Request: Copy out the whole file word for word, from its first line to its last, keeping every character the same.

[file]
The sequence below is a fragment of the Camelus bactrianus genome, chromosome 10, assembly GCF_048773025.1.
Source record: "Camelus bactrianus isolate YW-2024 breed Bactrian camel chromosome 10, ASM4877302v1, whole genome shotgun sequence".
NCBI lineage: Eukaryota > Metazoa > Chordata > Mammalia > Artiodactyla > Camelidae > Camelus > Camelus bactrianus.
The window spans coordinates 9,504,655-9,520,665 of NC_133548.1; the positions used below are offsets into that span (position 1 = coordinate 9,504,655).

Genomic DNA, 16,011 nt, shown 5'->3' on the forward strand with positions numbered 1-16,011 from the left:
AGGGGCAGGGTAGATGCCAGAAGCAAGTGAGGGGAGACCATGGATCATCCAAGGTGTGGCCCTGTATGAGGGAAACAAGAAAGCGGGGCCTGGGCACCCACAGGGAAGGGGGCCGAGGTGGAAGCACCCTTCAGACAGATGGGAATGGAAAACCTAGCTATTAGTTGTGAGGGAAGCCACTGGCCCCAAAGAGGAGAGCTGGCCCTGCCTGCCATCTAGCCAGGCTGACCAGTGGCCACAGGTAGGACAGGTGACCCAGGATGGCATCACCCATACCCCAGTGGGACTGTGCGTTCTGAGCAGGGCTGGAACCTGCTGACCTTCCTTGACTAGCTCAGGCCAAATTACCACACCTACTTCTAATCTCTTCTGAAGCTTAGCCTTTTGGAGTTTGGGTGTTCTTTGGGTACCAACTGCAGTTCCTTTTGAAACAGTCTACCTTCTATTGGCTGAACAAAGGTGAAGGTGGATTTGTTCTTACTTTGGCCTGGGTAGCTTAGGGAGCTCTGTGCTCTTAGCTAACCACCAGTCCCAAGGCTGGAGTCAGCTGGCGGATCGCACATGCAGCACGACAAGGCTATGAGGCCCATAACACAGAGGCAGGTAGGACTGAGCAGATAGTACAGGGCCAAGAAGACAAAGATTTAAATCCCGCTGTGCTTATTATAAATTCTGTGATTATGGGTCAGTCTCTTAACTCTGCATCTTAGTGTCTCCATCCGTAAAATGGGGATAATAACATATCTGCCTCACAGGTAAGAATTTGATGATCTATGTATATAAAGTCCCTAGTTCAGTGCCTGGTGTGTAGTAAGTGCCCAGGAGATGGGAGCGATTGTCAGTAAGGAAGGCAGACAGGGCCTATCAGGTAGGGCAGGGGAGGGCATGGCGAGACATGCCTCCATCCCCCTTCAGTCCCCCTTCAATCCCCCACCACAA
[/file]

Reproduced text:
The sequence below is a fragment of the Camelus bactrianus genome, chromosome 10, assembly GCF_048773025.1.
Source record: "Camelus bactrianus isolate YW-2024 breed Bactrian camel chromosome 10, ASM4877302v1, whole genome shotgun sequence".
NCBI lineage: Eukaryota > Metazoa > Chordata > Mammalia > Artiodactyla > Camelidae > Camelus > Camelus bactrianus.
The window spans coordinates 9,504,655-9,520,665 of NC_133548.1; the positions used below are offsets into that span (position 1 = coordinate 9,504,655).

Genomic DNA, 16,011 nt, shown 5'->3' on the forward strand with positions numbered 1-16,011 from the left:
AGGGGCAGGGTAGATGCCAGAAGCAAGTGAGGGGAGACCATGGATCATCCAAGGTGTGGCCCTGTATGAGGGAAACAAGAAAGCGGGGCCTGGGCACCCACAGGGAAGGGGGCCGAGGTGGAAGCACCCTTCAGACAGATGGGAATGGAAAACCTAGCTATTAGTTGTGAGGGAAGCCACTGGCCCCAAAGAGGAGAGCTGGCCCTGCCTGCCATCTAGCCAGGCTGACCAGTGGCCACAGGTAGGACAGGTGACCCAGGATGGCATCACCCATACCCCAGTGGGACTGTGCGTTCTGAGCAGGGCTGGAACCTGCTGACCTTCCTTGACTAGCTCAGGCCAAATTACCACACCTACTTCTAATCTCTTCTGAAGCTTAGCCTTTTGGAGTTTGGGTGTTCTTTGGGTACCAACTGCAGTTCCTTTTGAAACAGTCTACCTTCTATTGGCTGAACAAAGGTGAAGGTGGATTTGTTCTTACTTTGGCCTGGGTAGCTTAGGGAGCTCTGTGCTCTTAGCTAACCACCAGTCCCAAGGCTGGAGTCAGCTGGCGGATCGCACATGCAGCACGACAAGGCTATGAGGCCCATAACACAGAGGCAGGTAGGACTGAGCAGATAGTACAGGGCCAAGAAGACAAAGATTTAAATCCCGCTGTGCTTATTATAAATTCTGTGATTATGGGTCAGTCTCTTAACTCTGCATCTTAGTGTCTCCATCCGTAAAATGGGGATAATAACATATCTGCCTCACAGGTAAGAATTTGATGATCTATGTATATAAAGTCCCTAGTTCAGTGCCTGGTGTGTAGTAAGTGCCCAGGAGATGGGAGCGATTGTCAGTAAGGAAGGCAGACAGGGCCTATCAGGTAGGGCAGGGGAGGGCATGGCGAGACATGCCTCCATCCCCCTTCAGTCCCCCTTCAATCCCCCACCACAA